Category Archives: World War One

The 10th Light Horse Rides Again

Irwin Barracks, Karrakatta, recently saw the return to the Australian Army, in regimental strength, of the venerable 10th Light Horse Regiment. With a lineage that hails back to the country’s colonial militia units, notably the Western Australia Mounted Infantry (WAMI) of Boer War fame, the 10th LHR was officially formed 10 October 1914 for service in the Great War.

Mounted on his horse in front of the Pyramids, 244 Trooper T. Buckingham, 10th Light Horse. He died of wounds on 10 August 1915 at Gallipoli. AWM photo H05686A

And serve it did, earning battle honors at Gallipoli (with its doomed action at A-Nek immortalized in the 1981 Mel Gibson film of the same name), Gaza-Beersheba, Jerusalem, Megiddo, and Damascus.

Notably, one of the 10th’s squadron commanders, Capt. Hugo Vivian Hope Throssell, was the only light horseman during the “War to End All Wars” to receive the Victoria Cross, appropriately earned at Gallipoli.

During WWII, the unit was the last Australian Army outfit to be mounted on horses, maintaining them into April 1944, spending the war patrolling the remote Western Australian coastline for landings and saboteurs.

Disbanded as a regiment once the threat of Japanese invasion disappeared, it was only reformed in understrength squadron strength in 1949, using a combination of Land Rovers, armored cars, and APCs since then in the light reconnaissance role.

Now, on 10 October, the 107th anniversary of its founding prior to heading out to fight the Ottomans, the regiment is back.

As noted by the Australian Army:

The sound of hooves has blended with the dull roar of protected mobility vehicle engines during the re-raising of a historic Australian Army unit in Western Australia.

The 10th Light Horse Regiment has been re-raised at a ceremony in Perth, which also marked the 107th anniversary of the raising of the regiment in 1914.

The return of the unit to Army’s Order of Battle is a significant milestone of the Army Objective Force in enhancing Army Capability and Defence in Western Australia.

The regiment will now considerably increase its size to form a well-trained and capable new cavalry squadron for the West as part of the Australian Army’s modernisation program to be Future Ready.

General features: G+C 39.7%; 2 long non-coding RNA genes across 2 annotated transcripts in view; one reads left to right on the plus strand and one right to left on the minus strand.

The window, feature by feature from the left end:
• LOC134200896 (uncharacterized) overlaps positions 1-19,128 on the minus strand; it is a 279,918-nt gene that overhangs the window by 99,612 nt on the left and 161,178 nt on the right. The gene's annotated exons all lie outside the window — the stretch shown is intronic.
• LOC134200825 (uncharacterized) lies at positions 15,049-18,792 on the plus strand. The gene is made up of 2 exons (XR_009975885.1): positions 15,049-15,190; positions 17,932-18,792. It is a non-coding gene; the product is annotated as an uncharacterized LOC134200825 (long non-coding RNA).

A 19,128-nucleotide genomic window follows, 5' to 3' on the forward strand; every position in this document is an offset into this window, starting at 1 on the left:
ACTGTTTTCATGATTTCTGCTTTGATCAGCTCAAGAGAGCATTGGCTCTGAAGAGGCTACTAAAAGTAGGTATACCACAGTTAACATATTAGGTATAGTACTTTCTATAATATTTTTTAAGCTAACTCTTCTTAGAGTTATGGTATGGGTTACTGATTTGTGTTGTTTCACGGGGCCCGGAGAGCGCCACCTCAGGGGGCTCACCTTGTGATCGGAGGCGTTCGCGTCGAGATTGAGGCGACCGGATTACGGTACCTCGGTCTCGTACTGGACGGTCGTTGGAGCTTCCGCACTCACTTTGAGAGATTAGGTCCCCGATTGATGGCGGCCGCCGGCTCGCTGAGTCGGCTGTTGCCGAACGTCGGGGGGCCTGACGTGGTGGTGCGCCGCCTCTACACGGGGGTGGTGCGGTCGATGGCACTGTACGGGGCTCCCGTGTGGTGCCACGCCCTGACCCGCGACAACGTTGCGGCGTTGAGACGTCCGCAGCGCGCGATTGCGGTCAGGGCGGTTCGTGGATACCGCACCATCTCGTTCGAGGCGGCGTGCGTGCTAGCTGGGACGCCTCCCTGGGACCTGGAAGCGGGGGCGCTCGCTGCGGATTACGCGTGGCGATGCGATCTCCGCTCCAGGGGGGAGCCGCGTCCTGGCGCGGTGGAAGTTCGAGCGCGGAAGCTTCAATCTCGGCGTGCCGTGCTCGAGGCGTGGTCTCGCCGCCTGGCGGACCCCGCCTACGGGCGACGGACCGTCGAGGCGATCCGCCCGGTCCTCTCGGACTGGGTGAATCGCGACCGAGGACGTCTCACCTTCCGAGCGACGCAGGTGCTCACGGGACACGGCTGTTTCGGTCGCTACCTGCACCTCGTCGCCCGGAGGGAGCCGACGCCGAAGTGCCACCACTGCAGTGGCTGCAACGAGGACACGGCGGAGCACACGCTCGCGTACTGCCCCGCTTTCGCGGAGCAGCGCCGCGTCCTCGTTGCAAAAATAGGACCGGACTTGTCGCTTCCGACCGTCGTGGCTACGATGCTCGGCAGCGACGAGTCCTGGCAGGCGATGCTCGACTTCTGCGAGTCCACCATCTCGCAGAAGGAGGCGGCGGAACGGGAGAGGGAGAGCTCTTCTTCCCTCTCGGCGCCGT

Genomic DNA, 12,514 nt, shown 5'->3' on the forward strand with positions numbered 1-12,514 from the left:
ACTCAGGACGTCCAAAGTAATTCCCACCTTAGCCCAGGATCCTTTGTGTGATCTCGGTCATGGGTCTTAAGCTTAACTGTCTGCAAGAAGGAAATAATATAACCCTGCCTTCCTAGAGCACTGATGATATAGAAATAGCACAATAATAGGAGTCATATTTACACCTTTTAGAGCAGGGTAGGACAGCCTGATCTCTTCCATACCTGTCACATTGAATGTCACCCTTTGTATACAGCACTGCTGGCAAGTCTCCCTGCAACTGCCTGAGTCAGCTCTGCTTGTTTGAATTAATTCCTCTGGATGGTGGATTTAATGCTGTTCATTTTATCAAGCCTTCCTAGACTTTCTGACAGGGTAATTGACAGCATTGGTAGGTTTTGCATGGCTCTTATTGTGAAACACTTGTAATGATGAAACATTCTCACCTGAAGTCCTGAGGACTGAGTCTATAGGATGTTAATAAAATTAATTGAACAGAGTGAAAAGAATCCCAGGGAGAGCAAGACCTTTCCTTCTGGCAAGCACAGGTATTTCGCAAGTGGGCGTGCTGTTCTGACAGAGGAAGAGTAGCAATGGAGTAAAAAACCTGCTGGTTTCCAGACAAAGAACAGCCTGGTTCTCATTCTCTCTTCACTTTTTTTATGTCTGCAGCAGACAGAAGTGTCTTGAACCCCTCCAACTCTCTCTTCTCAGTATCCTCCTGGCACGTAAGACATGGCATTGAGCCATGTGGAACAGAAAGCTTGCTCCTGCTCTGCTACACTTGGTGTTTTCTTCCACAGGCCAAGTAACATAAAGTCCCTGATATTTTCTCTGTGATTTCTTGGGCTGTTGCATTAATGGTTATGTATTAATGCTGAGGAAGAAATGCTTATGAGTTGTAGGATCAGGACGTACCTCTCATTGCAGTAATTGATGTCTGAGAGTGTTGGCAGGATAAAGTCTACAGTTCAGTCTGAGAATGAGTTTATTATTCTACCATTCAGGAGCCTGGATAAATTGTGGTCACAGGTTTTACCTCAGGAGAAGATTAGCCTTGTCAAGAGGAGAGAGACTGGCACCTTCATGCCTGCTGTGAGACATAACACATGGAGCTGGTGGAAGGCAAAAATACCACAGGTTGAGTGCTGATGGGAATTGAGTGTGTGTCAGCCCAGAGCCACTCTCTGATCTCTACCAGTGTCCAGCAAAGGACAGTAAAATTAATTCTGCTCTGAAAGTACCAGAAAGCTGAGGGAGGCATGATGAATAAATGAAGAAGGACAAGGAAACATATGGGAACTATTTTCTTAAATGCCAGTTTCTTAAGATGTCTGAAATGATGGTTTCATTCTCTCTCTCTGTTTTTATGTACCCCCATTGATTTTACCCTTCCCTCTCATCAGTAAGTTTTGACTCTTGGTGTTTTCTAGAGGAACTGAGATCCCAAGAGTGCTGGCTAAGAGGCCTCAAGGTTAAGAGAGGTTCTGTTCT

Rather than horse, however, they will use Hawkei PMVs and Bushmasters (6×6 up-armored variants of the G-Wagon), in at least two squadrons and an HHC unit.

Their regimental motto is Percute et Percute Velociter (Strike and Strike Swiftly)

“Members of the 10th Light Horse Regiment fire a Feu-de Joie at the ceremonial parade to commemorating the re-raising of the Regiment at Langley Park, Perth.”

Von Der Tann’s Volcanic

So this just surfaced at an upcoming auction by Milestone. 

SERIAL NUMBER 1738. BARREL 6″. CALIBER .41. The Volcanic lever-action repeating pistol was made by Volcanic Arms in New Haven after the original pistols made by Smith & Wesson. Made circa 1855-1857. Standard features include a factory engraved brass frame, two-piece walnut grips with square butt, blued octagon barrel and tube, ring lever, wind drift rear sight, and bead front. Condition. Superb, 95% smooth blue patina on barrel, legends sharp, crisp engraving on the frame, excellent grips, the frame never cleaned. Fine working order. The bore is near mint. A wonderful condition one-of-a-kind historic German presentation Volcanic.

This is where this pistol gets both interesting and possibly one of less than a handful ever presented to a foreign dignitary or power. The Volcanic Arms patent New Haven stamp is clearly placed on top of barrel. On the right side of the barrel, engraved and silver inlaid is “ZUR ERINNERUNG AN EXC.” which translates “to be remembered.”

On right side is engraved and silver inlay “General v.d. Tann 26 iv 1881.” Ludwig von der Tann’s death date

Ludwig Freiherr von der Tann (1815-1881), Hanfstaengl, Fotographie ca. 1860, Hintergrund mit Aquarellfarben übermalt